Tuesday, August 12, 2008

One step back

I'm feeling sort of sad. I am probably also feeling sort of angry, but I'm really trying HARD not to feel judgemental.

Our congregation partners with a very special non-profit organization in our community that works with youth and young adults with disabilities. Most of their clients have developmental delays combined with various physical and medical challenges. It is a fantastic organization, and although there are growing pains as our partnership continually evolves we love having them in our building, and, in fact, they probably use "our" building more than "we" do. It is a purely "secular" organization in that other than our arrangement of space-sharing, there are no religious programs or ties. (I do hope to someday help provide a spiritual enrichment ministry to these families, but that's another post for another day.)

The group runs a summer day camp, and all summer long they have been working diligently with two daughters of the church (one a new special ed teacher and the other a choral instructor, both of them sisters to each other and a high school brother with autism) to prepare for a summer's-end musical. The performance is here in our sanctuary Wednesday night, and I couldn't be more thrilled!!!

The mother of the daughters and son just mentioned came to me after the youth had all been picked up yesterday and asked, "What do Jehovah's Witnesses believe?" I was caught off-guard and had to admit that I didn't know too much about them. My grandfather's third wife (again, another post for another day - - or maybe not!) was a sort-of Jehovah's Witness. I mean, she didn't practice much, but she did go to Ohio to be with her family, or more correctly, away from ours and our celebrations at Christmas. That was about all I knew.

Well, it turns out that the leading lady in the musical is a Jehovah's Witness. Her mother decided to pull her from the production when she found out it was being performed in our sanctuary. She was LIVID to find out that her daughter had been practicing there for the last couple of weeks. Apparently it had taken her a few years to finally become comfortable enough with the location of the day camp inside our church building to even let her daughter come participate. In years past she wouldn't even enroll her because they would have to step through our doors.

The daughter was heart-broken to find out she wouldn't be performing. You could just hear her crying throughout the building. It was so sad.

Again, I'm trying to be understanding. I'm trying not to be judgemental. I read a little about Jehovah's Witnesses yesterday and found though that they don't want their children to be "corrupted" by other false religions and this prevents them from even walking into churches of other faiths. I'm impressed that the mom let her daughter come this far after reading what I did, but I'm still extremely puzzled, a little offended, and deeply saddened that this is the state of ecumenical affairs with this particular tradition. Have we not come further than this?

4 comments:

Ronde said...

It sounds to me like a case of lack of communication on all parts.

Nothing to be judgmental about, just that everyone did not know everything about everything.

Pam Tolliver said...

I agree that we undoubtedly don't know everything about the situation. It may have nothing to do with where the event was being presented, especially since the girl had been attending activities within the church for some time already.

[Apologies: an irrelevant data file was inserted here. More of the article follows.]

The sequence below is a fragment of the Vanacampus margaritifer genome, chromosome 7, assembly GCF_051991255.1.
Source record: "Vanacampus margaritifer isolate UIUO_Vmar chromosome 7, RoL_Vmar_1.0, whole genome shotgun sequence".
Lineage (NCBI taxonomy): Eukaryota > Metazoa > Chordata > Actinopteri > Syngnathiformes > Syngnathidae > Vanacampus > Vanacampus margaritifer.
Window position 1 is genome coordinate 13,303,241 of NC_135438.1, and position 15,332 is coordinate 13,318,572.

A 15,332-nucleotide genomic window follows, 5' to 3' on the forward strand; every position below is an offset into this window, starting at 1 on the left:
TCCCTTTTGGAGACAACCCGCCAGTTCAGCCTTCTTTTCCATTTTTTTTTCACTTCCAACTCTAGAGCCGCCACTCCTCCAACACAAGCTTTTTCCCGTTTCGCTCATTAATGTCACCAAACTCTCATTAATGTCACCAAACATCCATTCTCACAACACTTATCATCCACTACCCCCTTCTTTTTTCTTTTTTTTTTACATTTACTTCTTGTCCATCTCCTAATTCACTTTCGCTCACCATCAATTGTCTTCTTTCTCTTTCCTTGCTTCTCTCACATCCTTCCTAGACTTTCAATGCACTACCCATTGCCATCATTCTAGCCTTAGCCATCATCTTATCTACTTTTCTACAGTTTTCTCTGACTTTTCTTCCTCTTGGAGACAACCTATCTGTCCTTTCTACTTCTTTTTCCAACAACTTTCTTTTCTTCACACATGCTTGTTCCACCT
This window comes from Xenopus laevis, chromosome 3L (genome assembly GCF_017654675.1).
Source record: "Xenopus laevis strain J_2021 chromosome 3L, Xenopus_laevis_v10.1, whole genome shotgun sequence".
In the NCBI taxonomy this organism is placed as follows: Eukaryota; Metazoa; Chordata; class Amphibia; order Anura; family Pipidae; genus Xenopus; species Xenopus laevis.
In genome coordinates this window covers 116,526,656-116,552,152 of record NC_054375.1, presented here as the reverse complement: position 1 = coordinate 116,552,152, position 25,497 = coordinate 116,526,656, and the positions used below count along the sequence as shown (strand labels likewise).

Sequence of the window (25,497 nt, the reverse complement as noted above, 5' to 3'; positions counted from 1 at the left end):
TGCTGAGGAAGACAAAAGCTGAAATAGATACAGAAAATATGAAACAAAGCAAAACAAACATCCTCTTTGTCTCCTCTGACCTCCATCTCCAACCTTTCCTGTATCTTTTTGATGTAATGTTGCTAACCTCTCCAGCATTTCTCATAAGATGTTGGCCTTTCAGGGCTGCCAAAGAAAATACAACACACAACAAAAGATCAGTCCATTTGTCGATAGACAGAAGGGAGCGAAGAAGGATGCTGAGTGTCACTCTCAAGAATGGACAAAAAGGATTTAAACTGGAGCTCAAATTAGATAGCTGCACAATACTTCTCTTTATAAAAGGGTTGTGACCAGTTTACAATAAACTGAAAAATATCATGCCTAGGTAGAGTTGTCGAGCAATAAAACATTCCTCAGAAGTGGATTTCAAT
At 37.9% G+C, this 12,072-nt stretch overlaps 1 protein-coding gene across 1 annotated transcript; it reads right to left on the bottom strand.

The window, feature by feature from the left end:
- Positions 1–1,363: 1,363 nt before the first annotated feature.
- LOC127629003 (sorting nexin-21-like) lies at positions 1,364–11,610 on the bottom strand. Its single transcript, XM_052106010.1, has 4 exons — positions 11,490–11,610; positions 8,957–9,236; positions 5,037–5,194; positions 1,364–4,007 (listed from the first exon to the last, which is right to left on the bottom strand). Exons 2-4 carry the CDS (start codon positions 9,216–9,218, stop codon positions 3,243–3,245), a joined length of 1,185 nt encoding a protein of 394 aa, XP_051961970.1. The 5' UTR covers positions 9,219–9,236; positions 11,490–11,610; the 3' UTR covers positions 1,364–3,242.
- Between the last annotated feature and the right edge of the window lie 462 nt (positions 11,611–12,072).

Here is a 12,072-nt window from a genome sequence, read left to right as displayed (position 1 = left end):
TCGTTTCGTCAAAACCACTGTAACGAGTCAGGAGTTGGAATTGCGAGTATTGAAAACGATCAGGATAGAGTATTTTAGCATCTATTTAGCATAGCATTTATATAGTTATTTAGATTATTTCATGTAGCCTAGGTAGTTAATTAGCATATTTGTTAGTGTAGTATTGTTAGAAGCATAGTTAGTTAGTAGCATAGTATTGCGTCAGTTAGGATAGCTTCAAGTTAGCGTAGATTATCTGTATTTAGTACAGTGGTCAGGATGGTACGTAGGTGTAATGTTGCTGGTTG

She Rev said...

Oh no - we do know why her daughter was pulled. She told us very clearly it was because it was in the place of worship, I mean the actual sanctuary, that was not of their tradition. The organization has known for several years that was why she was not allowed to participate in the regular day camp in years past. The mom finally agreed to bring her this year, though. She brought her with no stipulations about where in the building her daughter could be probably because she had no reason to guess her daughter would be going into the sanctuary or because she didn't even know how she herself would feel if that occurred. The teachers and volunteers, not knowing the ins and outs of the tradition or the mother's feelings, didn't even think to wonder if she should be kept out of the sanctuary.

So, yes there was some missing conversation that if anything like this were to ever occur again the organization would know to ask, but at the same time I can see how no one involved, the mom or the organization, would think to have this conversation up front.

I am just trying hard not to judge a tradition I don't understand (or a mother's application of it) as I watch a heartbroken girl who doesn't get to participate in the play she's put so much work into.

Pam Tolliver said...

Yes, I agree that there was a lot that needed to still be discussed if the mother was so particular. After all, she knew the building her daughter was going to the summer program in was a church building. If I had given my permission for that, I wouldn't have punished my daughter by dragging her out in tears, after finding out it was going to be in the sanctuary. It might have been a good thing to have a calm, heartfelt dialogue with my daughter, asking her how she felt about it, and if she was set on doing the program in the sanctuary, OK but henceforth we would make sure that future programs would not be in the santuary. To let the girl do it, after all her work and practice, would have been a better witness, I think, than dragging her out of the building in distress.